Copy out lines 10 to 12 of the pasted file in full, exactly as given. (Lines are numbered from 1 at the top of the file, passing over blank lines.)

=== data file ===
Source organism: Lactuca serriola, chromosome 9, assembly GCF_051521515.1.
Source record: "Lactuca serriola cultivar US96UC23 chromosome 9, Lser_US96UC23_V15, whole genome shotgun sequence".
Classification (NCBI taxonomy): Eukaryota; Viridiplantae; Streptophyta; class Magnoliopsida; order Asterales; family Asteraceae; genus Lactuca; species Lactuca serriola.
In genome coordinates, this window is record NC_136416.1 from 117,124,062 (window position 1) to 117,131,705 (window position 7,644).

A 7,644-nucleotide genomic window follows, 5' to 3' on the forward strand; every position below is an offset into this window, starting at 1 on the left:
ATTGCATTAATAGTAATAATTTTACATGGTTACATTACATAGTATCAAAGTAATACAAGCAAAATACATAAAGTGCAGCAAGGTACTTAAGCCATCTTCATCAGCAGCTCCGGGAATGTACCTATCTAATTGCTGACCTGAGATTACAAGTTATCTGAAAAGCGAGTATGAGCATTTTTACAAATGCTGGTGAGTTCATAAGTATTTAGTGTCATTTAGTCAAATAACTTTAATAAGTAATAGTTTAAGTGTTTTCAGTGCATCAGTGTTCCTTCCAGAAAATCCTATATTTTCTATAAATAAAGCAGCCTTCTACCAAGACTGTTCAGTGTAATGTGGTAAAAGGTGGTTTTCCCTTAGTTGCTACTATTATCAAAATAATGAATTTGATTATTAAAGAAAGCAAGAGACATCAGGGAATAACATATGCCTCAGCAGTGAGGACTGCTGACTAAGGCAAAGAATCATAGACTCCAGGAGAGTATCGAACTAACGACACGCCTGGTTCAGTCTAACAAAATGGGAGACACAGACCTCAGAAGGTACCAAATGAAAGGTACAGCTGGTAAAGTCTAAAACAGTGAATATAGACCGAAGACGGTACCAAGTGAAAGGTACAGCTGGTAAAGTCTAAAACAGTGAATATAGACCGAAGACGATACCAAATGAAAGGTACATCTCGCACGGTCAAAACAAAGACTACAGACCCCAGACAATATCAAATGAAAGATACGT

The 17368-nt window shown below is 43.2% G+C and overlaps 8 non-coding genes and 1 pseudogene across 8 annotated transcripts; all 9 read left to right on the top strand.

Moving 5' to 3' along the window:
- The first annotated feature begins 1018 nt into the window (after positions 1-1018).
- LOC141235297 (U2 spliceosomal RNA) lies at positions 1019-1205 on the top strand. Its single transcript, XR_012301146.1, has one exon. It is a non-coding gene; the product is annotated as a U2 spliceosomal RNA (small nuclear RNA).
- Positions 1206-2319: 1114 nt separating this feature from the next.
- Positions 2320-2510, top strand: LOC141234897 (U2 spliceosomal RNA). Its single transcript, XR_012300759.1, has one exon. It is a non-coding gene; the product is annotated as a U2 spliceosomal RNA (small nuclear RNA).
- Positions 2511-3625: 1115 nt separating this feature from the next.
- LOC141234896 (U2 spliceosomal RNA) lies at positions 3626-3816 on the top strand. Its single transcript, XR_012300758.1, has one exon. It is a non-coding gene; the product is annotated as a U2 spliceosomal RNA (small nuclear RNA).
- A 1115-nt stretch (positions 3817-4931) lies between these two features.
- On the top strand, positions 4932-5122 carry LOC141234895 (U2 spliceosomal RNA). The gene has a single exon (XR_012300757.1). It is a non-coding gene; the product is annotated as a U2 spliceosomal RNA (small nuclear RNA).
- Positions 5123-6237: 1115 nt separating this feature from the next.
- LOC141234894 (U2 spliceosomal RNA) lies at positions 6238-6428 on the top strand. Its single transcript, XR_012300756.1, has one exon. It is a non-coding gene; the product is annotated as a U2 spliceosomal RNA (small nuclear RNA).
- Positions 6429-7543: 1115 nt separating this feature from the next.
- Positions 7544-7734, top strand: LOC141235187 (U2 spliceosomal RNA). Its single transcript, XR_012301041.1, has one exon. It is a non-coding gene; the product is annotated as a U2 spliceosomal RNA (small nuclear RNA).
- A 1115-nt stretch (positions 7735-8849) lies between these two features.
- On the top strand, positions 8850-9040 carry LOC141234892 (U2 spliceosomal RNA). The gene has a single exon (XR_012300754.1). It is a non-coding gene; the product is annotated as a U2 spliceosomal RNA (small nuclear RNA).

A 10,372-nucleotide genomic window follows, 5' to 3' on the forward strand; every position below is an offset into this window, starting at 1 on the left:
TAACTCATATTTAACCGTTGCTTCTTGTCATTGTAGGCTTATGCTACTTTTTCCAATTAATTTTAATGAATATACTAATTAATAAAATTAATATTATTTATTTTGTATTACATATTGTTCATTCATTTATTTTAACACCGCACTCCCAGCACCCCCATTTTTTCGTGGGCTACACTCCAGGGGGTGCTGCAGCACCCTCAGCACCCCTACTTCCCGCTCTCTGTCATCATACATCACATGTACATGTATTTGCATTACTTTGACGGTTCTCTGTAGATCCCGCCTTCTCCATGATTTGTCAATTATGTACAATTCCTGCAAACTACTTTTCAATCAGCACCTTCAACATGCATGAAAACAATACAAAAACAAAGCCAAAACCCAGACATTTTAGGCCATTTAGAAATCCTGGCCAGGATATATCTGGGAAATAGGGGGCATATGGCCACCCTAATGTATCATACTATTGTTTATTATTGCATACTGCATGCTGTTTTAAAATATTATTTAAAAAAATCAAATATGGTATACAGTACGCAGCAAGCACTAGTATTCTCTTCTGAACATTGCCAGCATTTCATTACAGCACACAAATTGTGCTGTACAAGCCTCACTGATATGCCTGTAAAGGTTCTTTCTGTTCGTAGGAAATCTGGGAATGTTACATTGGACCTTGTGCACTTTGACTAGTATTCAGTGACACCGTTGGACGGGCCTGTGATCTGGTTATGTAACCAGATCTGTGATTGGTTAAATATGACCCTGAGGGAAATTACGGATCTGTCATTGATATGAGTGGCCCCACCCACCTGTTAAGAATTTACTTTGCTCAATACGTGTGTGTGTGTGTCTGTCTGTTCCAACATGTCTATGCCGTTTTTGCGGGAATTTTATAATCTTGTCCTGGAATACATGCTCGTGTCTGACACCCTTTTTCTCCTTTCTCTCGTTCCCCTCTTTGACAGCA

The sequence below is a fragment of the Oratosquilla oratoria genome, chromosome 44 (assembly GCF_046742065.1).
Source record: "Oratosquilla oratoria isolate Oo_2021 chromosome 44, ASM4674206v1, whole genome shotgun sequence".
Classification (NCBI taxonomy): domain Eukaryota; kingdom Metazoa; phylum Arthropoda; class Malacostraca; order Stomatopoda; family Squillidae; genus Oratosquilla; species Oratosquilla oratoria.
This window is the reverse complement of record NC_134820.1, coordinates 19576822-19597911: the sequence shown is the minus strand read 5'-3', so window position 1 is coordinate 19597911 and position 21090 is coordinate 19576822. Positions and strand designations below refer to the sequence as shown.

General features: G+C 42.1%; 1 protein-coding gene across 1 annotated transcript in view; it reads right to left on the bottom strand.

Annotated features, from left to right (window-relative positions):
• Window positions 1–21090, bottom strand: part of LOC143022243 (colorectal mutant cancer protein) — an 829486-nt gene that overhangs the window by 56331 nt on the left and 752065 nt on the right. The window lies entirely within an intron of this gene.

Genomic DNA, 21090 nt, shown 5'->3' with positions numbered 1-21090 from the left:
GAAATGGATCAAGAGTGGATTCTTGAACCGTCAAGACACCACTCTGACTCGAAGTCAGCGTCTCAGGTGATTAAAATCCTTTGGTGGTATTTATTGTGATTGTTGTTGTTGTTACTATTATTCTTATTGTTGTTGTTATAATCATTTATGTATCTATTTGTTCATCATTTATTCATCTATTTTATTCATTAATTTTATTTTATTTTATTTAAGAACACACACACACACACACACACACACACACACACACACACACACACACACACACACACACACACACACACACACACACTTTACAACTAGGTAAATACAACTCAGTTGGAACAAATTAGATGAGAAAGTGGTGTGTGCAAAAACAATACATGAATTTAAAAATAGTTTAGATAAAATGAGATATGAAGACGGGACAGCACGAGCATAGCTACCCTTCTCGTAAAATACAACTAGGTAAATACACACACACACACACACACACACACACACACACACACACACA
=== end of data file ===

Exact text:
- LOC141235297 (U2 spliceosomal RNA) lies at positions 1019-1205 on the top strand. Its single transcript, XR_012301146.1, has one exon. It is a non-coding gene; the product is annotated as a U2 spliceosomal RNA (small nuclear RNA).
- Positions 1206-2319: 1114 nt separating this feature from the next.
- Positions 2320-2510, top strand: LOC141234897 (U2 spliceosomal RNA). Its single transcript, XR_012300759.1, has one exon. It is a non-coding gene; the product is annotated as a U2 spliceosomal RNA (small nuclear RNA).